Finally and perhaps most importantly, the NFL draft value chart has remained unchanged (as far as I can tell), but the NFL has changed drastically in the last 20 years. The old CBA made top tier draft picks prohibitively expensive while the new CBA probably has done the exact opposite. Running backs are now less valuable while quarterbacks are players you mortgage your future on (see Chicago Bears, Oakland Raiders, Washington Redskins etc.) Kickers are…well maybe some things don’t change after all.
Going back to the Packers, and specifically general manager Ted Thompson, how well does Thompson fare in regards to draft pick trades? Below is every draft pick trade that Ted Thompson has made during his tenure with the Packers. Trades involving picks in future years have been omitted since no one knows at that moment what the actual value of a future pick will be (for instance, no one knows what value the Packers 1st round pick will be in 2013 since it’s dependent on how well the team does in 2012). Trades also involving players has also been omitted for the same reason that only the front offices of the respective teams knows what value has been assigned to those players.
Panthers trade 2005 fourth round picks (#110-Marviel Underwood), (#121-Todd Herremans) to Packers for 2005 third round pick (#89-Atiyyah Ellison): -19
Packers trade 2005 fourth round pick (#121-Todd Herremans) to Eagles for 2005 fifth round pick (#159-Mike Hawkins), 2005 sixth round pick (#161-Anttaj Hawthorne), 2005 seventh round pick (#223-Kurt Campbell): +5.1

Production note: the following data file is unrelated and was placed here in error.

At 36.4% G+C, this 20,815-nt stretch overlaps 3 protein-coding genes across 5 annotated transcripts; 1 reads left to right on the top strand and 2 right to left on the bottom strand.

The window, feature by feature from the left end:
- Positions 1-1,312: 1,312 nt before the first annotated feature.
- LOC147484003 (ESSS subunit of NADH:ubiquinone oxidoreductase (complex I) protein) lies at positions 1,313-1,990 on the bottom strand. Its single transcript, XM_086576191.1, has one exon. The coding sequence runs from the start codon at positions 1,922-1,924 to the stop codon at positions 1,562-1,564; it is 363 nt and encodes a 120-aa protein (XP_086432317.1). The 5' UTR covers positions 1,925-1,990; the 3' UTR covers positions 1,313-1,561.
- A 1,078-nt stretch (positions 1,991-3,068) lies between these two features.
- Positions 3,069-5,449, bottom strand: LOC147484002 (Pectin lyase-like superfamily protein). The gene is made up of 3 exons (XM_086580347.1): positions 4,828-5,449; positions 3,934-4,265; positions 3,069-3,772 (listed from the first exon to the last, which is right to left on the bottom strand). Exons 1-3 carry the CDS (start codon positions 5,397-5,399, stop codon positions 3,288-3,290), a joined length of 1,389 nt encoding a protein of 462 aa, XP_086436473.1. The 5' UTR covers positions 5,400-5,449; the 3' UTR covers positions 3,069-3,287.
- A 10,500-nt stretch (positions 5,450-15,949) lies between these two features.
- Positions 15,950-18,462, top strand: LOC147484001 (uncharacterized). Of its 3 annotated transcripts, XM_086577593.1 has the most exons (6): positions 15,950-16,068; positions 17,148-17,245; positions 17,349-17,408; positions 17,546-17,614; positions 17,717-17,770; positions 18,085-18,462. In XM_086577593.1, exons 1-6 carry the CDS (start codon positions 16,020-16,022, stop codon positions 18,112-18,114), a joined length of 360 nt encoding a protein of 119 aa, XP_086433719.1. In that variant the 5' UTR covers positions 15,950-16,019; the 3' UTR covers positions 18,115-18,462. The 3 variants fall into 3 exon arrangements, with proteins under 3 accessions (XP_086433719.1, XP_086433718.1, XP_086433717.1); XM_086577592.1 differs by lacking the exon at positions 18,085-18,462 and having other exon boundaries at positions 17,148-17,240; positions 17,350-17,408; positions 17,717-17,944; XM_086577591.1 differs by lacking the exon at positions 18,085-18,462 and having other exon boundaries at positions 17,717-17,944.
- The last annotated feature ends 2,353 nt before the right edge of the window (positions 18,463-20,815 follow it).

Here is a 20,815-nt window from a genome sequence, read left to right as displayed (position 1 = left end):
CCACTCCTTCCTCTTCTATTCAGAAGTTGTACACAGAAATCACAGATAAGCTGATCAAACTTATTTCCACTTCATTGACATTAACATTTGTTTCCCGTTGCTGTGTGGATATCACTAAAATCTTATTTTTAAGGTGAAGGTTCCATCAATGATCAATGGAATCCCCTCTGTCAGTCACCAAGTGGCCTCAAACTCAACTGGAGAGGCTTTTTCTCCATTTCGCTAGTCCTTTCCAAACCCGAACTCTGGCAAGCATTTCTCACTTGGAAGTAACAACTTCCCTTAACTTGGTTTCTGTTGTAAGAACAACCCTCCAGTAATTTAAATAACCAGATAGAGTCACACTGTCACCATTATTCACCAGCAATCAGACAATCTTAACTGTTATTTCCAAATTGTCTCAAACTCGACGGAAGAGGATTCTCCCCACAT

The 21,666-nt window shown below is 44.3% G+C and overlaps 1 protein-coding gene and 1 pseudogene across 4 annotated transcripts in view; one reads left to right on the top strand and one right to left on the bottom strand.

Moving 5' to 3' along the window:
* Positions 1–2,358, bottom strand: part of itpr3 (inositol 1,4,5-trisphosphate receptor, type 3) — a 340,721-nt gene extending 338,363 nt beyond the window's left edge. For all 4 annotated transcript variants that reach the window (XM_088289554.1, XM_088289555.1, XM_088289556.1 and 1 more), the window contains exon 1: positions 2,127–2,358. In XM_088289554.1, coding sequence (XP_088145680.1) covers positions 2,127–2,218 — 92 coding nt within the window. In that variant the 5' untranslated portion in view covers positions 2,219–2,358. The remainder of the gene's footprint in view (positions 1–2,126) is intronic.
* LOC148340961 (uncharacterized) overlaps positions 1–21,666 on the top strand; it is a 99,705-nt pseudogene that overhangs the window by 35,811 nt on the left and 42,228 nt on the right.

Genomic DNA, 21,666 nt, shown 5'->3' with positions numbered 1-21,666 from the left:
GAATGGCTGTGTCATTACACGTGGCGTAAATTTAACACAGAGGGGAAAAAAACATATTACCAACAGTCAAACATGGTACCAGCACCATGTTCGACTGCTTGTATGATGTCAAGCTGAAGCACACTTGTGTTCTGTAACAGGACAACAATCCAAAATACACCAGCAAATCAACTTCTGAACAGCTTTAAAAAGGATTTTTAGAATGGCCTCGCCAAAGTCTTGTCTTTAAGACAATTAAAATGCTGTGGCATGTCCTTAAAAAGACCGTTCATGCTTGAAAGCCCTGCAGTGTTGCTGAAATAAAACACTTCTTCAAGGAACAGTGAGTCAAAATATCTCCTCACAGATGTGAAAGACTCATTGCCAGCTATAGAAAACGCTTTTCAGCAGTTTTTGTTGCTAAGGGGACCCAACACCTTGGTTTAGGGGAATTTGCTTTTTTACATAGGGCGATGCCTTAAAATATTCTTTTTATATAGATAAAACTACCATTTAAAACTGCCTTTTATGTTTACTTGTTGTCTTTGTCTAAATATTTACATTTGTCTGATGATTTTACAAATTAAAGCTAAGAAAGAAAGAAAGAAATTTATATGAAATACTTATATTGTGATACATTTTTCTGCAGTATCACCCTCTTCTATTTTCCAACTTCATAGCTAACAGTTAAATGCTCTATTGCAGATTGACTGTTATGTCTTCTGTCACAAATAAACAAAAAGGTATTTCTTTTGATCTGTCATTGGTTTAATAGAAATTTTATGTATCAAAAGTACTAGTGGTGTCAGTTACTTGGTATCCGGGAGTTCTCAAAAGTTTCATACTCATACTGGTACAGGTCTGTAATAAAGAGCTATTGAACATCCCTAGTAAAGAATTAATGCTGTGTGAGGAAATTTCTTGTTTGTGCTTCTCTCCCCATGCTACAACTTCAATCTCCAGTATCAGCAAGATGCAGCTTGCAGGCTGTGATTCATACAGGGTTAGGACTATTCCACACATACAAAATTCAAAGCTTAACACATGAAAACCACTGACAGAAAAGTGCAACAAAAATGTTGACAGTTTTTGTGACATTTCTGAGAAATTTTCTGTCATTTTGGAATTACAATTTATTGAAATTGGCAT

Patriots trade 2005 sixth round pick (#181-Craig Bragg), 2005 seventh round pick (#224-William Whitticker) to Packers for 2005 sixth round pick (#161-Anttaj Hawthorne): -6
Patriots trade 2006 second round pick (#52-Greg Jennings), 2006 third round pick (#75-Jason Spitz) to Packers for 2006 second round pick (#36-Chad Jackson): +55
Falcons trade 2006 second round pick (#47-Daryn Colledge), 2006 third round pick (#93-Dominique Byrd), 2006 fifth round pick (#143-Ingle Martin) to Packers for 2006 second round pick (#37-Jimmy Williams), 2006 fifth round pick (#134-Quinn Ojinnaka): +23.5
Rams trade 2006 fourth round pick (#108-Jason Avant), 2006 sixth round pick (#174-Johnny Jolly) to Packers for 2006 third round pick (#93-Dominique Byrd): -28.2
Eagles trade 2006 fourth round pick (#114-Will Blackmon), 2006 sixth round pick (#176-Tyrone Culver) to Packers for 2006 fourth round pick (#108-Jason Avant): +9
Jets trade 2007 second round pick (#63-Brandon Jackson), 2007 third round pick (#89-Aaron Rouse), 2007 sixth round pick (#177-Korey Hall) to Packers for 2007 second round pick (#47-David Harris), 2007 seventh round pick (#217-Chansi Stuckey): +7